Saturday, September 06, 2008

Austrian Shortwave Fadeout

I owe a lot to a small team in the English section of what was (ORF) Austrian Radio's international radio service. For they gave me a break I couldn't have had in the UK in the mid 70's - I was simply too young.

In 1976, a team of four staffers and a handful of freelancers moved from studios in wooden "barracks" in the Argentinierstra├če to the wing of the brand new ORF Centre in Vienna's 13th District (the centre of the photo on the left shows one of the former SW studios on the W├╝rzburggasse). I was one of those freelancers, given the chance by the boss of the department, the late David Hermges, to take a year off between school and university and come and give broadcasting a try. I confess, I enjoyed those 14 months in Vienna immensely. I took a risk by paying 29 pounds for a single ticket from London to Vienna - with only a smattering of schoolboy German.

I survived on writing pieces for Report for Austria and for a programme on Sundays called "Austrian SW Panorama". This was two decades before the public Internet and Skype, when an international telephone call was unheard of, and there was still magic in distance. ORF's international service ran half hour carousels of programmes in Englsh, French, Spanish, German and a smattering of Esperanto. I got to know Wolf Harranth, the media editor on the German service. I discovered a goldmine of fascinating material that he, together with a band of loyal listeners, had been collecting on the airwaves.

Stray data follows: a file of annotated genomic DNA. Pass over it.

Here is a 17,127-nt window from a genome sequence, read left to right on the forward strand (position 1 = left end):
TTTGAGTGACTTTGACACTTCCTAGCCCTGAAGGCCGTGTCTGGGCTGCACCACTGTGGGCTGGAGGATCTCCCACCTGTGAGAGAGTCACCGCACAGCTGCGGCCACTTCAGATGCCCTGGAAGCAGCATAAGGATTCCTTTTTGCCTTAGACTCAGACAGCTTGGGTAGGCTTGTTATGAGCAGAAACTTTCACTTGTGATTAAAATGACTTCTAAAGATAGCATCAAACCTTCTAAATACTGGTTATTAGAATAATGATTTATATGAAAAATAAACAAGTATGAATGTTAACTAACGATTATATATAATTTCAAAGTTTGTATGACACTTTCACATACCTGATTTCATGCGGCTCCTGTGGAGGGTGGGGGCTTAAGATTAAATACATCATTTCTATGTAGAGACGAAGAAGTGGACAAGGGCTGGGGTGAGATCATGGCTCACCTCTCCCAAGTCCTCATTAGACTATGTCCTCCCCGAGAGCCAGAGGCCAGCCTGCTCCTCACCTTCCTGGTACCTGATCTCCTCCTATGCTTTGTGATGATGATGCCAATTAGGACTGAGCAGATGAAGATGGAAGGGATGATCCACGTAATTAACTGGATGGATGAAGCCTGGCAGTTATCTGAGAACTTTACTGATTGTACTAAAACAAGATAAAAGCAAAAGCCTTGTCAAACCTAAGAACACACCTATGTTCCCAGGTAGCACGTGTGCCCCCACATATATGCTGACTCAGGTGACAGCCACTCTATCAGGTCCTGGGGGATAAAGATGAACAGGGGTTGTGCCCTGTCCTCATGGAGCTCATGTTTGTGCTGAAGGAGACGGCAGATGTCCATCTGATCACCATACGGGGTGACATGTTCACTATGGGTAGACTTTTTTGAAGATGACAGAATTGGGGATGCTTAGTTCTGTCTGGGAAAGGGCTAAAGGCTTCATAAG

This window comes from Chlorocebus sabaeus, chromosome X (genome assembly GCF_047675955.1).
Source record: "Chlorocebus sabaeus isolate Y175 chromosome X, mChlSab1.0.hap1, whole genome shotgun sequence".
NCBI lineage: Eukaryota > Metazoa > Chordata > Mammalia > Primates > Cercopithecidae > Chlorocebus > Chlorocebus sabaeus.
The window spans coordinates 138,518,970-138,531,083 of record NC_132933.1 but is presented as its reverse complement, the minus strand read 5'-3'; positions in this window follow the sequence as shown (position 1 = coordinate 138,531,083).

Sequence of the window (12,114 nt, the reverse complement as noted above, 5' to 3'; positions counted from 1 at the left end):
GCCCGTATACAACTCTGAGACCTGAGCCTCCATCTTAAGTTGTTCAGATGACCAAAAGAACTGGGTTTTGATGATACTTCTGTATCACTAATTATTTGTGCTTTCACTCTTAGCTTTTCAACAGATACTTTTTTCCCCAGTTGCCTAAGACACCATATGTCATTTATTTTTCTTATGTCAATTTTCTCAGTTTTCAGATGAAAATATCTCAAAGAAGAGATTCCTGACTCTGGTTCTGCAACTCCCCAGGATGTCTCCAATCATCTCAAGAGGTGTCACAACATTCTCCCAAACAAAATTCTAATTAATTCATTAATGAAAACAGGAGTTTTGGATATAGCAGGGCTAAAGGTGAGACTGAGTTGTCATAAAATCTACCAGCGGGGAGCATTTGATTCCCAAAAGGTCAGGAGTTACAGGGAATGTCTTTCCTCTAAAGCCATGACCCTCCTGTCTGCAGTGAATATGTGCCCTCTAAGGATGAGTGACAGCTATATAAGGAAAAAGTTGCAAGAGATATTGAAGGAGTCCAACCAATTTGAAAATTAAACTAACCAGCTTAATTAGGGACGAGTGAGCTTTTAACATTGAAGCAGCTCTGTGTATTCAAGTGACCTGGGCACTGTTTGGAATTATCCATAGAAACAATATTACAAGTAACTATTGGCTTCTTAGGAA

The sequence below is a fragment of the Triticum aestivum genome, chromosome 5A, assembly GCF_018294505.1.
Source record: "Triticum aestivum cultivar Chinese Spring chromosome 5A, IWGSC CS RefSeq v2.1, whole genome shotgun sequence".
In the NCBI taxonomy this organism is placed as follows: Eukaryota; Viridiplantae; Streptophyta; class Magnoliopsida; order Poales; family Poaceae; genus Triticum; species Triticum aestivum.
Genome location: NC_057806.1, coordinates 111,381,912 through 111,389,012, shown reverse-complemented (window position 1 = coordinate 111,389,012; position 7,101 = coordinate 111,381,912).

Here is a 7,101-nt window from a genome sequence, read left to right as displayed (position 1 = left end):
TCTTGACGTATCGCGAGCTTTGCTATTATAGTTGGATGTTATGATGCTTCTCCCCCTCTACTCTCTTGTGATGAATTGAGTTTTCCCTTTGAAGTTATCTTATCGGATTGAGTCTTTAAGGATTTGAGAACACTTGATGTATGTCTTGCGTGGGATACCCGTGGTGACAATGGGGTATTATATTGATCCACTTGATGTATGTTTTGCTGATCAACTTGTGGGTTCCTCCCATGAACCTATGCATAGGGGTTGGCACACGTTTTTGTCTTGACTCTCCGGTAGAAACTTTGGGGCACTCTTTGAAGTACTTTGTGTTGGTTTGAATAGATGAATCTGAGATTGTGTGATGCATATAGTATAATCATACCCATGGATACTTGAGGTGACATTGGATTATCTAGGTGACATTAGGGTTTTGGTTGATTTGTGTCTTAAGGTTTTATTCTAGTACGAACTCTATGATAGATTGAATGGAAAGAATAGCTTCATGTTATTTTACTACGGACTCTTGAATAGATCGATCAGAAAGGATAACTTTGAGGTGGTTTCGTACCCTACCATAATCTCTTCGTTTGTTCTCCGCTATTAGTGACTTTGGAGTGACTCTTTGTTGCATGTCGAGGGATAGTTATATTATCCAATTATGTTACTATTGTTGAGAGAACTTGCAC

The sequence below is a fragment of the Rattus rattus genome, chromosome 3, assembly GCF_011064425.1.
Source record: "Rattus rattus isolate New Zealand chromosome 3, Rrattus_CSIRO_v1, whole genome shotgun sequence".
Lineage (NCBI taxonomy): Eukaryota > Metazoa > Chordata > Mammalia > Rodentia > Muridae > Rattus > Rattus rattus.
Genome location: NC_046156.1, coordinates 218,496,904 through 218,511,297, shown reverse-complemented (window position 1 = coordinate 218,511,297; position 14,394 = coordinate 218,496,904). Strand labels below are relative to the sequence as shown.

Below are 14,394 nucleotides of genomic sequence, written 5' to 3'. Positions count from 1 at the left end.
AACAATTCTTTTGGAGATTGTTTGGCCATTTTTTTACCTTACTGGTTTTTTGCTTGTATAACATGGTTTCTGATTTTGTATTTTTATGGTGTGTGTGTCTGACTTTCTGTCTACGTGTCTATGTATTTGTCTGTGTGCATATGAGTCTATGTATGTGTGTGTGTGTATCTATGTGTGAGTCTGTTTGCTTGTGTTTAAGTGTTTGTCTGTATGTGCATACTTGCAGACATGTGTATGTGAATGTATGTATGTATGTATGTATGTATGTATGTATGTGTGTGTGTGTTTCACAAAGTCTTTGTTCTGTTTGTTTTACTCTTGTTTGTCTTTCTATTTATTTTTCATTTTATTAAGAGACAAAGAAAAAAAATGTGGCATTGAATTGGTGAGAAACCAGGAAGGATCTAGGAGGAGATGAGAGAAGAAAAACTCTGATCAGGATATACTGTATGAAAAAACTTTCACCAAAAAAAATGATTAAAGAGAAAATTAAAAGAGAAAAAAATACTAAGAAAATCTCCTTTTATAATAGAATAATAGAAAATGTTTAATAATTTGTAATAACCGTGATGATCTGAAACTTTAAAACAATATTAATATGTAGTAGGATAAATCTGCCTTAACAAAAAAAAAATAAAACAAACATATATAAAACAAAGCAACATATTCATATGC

More that 30 years on, I am glad to say that this media collection has been preserved and catalogued by Wolf and a band of volunteers. With over 3 million items, the centre in Vienna houses the most comprehensive collections about short-wave broadcasting in the world.

Those days in the mid-70's, when Austria had many reasons to communicate with the outside world (its large "UN city", its proximity to the Iron Curtain, and its neutrality") the ORF Auslandsdienst was just a brilliant place to work. Sadly, in the 90's it didn't move with the times and gradually the foreign language programmes were trimmed - now English is 15 minutes a day, Spanish is 5, and French a mere 3 minutes a day! It has reached a stage where there's not much point.

Now, another round of budget cuts will mean ORF becomes monolingual again at the end of 2008. If you look at the current single page in English, it is a mashup of German and English and the reception report form shows they have lost their way..reception quality has been mixed up with reception location.

It is a shame they never found the budget to build a sort of audio Wikipedia of Austria using all the material they made - hundreds of hours a year if you think about it. Happy Memories, for me, though. I shall always be grateful. Great friends - both in Vienna and in the audience around the world.

1 comment:

Richard Hunt said...

ORF International might be on the way out, but FM4 continues its rather odd mix of English, German and indyrock on FM, Astra 1 and livestream at